‘House of Cards’ returns to Netflix


By Lane Roberts

When Francis Underwood (Kevin Spacey) taught us about the two kinds of pain, “the sort of pain that makes you strong, or useless pain … that is only suffering,” I’d like to think he’d include waiting an entire year for the second season of House of Cards in the latter category.

Like Francis, I have no patience and, considering its 25 award nominations (seven of which were for “Best Drama Series”), I imagine the rest of the world doesn’t either. But before you exact your revenge on Netflix, à la Congressman Underwood, be patient. All of season two will be available for streaming this Valentine’s Day.

Netflix’s first attempt at original programming was a huge success last February, winning over viewers and critics with its sharp writing and deliciously conniving cast of characters. It also introduced an audience with a pre-established need for instant gratification to a new outlet for their compulsions. Indeed, the first season is almost 13 hours of perfect binge-watching material and, though finals are quickly approaching, I would gladly encourage anyone looking to procrastinate to indulge in the twisted and compelling world co-creater and writer Beau Willimon (The Ides of March) has constructed.

Season one introduces us to the high-stakes world of politics in Washington, D.C., and the news outlets that report on it.  The two worlds are intertwined when the congressman forms an alliance with Zoe Barnes (Kate Mara), a rookie news reporter for the Washington Herald who is desperate to cover politics despite her editors’ desire to put her through the paces at the newspaper before trusting her with any hard-hitting journalism.

The first season focuses on the political power plays of House Majority Whip Francis Underwood, who was essential in getting President Garret Walker (Michael Gill) elected and landing Linda Vasquez (Sakina Jaffrey) the Chief of Staff job.  For his efforts, Francis is promised access and the policy changes he wants as he reaches for his ultimate goal, Secretary of State.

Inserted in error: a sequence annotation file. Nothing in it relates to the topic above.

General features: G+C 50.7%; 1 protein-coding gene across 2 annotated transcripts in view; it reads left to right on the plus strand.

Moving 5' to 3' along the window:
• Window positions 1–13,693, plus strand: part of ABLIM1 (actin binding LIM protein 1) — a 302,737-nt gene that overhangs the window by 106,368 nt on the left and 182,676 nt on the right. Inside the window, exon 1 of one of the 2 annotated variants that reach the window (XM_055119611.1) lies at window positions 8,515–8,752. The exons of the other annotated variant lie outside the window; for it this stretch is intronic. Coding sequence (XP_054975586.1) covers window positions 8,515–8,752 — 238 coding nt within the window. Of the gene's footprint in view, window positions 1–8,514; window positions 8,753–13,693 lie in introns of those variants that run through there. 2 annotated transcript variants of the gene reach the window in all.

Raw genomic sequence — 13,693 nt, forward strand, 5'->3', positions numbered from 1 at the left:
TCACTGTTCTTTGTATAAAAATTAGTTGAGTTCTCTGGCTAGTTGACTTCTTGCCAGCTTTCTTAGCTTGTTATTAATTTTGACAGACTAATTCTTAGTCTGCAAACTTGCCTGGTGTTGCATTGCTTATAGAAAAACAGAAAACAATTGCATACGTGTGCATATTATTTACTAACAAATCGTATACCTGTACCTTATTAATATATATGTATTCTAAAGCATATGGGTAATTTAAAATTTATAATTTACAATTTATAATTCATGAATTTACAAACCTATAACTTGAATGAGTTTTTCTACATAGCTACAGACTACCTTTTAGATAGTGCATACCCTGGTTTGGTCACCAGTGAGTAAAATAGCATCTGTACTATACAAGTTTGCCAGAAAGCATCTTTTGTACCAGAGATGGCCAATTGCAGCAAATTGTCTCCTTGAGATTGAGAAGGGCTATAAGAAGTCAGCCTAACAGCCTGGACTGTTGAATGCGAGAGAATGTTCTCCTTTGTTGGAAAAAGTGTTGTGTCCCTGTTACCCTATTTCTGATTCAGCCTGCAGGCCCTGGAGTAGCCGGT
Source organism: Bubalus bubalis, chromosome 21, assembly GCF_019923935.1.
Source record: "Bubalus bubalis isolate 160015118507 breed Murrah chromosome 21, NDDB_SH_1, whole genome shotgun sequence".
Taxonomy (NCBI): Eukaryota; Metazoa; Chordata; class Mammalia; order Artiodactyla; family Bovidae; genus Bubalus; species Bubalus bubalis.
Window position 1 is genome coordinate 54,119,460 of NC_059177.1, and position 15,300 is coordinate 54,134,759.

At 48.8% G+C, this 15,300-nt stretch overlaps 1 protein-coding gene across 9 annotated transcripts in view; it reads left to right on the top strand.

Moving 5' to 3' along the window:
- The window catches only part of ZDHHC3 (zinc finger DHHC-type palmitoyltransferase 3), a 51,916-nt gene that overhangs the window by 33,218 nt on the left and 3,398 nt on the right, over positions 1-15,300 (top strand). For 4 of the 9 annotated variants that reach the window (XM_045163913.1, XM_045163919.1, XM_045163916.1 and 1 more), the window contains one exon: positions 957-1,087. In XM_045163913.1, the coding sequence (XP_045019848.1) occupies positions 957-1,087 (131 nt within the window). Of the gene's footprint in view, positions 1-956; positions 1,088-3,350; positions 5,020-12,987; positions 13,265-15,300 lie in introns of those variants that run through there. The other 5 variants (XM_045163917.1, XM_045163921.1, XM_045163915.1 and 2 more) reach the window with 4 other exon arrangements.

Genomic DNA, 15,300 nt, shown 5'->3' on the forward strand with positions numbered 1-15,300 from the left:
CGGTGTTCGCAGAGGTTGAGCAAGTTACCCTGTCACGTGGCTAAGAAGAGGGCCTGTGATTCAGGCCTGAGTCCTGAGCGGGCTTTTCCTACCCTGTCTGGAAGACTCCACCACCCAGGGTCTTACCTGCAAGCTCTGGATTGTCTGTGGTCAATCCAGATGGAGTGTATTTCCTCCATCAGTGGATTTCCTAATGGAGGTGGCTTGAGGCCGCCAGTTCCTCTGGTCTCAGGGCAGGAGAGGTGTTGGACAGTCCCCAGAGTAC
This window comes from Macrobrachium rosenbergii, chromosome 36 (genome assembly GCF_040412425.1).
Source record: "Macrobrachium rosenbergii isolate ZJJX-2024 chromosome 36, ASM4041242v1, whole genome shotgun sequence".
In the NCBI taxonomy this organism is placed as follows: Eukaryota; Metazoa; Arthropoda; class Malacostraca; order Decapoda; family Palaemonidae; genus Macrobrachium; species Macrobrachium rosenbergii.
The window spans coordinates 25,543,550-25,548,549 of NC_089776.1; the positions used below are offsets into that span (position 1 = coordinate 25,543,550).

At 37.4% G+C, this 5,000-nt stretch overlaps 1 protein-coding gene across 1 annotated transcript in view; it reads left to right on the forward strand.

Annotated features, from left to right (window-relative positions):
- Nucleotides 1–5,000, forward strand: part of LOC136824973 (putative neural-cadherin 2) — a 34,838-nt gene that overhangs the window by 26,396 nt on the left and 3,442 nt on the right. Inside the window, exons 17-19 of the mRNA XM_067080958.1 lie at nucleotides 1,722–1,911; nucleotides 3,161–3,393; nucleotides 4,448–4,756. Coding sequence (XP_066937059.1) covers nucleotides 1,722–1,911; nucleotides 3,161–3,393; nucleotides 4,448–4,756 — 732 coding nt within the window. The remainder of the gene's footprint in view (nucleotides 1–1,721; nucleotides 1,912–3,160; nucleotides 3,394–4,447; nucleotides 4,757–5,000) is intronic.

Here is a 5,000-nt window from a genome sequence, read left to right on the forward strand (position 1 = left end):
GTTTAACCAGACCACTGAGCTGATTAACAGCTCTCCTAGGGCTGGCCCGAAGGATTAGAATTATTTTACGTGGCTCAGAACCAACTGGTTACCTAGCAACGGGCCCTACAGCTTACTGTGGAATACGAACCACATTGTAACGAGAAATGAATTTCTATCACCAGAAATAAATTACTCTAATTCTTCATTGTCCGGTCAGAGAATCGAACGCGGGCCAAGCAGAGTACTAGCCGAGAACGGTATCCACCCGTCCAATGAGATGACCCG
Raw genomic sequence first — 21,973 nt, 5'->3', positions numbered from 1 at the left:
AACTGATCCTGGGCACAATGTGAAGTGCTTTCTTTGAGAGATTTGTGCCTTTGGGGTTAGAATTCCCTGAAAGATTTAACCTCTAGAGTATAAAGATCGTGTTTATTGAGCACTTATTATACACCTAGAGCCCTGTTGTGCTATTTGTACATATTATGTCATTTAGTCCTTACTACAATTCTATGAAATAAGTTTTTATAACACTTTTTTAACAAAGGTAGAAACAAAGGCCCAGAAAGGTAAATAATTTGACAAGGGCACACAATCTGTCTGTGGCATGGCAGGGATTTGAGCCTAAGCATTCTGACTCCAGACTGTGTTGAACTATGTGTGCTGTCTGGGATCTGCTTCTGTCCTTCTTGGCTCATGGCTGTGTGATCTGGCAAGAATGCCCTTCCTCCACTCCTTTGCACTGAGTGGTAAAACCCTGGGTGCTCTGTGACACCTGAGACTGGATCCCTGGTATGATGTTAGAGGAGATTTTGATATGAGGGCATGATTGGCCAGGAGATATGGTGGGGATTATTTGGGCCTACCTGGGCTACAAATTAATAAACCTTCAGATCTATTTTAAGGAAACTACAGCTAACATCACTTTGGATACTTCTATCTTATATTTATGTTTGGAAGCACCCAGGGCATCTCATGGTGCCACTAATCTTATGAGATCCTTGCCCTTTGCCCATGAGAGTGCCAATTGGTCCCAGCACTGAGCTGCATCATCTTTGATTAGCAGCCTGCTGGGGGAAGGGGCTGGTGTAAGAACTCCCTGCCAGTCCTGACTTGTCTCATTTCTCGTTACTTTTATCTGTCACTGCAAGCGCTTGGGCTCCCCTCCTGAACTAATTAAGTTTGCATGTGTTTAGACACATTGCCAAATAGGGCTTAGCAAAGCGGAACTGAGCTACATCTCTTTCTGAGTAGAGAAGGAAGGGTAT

However, after the inauguration, the new administration reneges on its promises, leaving Frank bitterly disappointed and seeking retribution. Frank’s revenge unfolds over the rest of the season as he gleefully manipulates everyone around him, proving that he is not one to be messed with. By his side is his equally conniving wife, Claire (Robin Wright), who is part ice-queen, part loyal partner and who, if only for her own benefit, keeps Frank focused on his goals. Together, they make a power-hungry, fearsome team, the likes of which can, and very may well, take over Washington.

One of the more risky aspects of the show is Willimon’s decision to break the fourth wall, having Frank speak directly into the camera to the audience. What could have been a stylistic disaster ends up being one of the best features of the show. The end result is almost an uncomfortable familiarity with Frank, like we are secretly in on and supportive of Frank’s often cold-blooded schemes. Frank frequently uses these moments to express disgust or disdain about the gullibility or predictability of those around him. Like a master puppeteer, he is five moves ahead of everyone else, controlling them with a flick of his wrist.

Add in Frank’s drawling, seductive Southern accent (perfected by Spacey), and you have some of the most well-written and funny moments of the show.

With House of Cards, Netflix has truly made the consumer king. Watch at whatever pace you’d like, but do so immediately. You won’t want to miss Frank’s next move.


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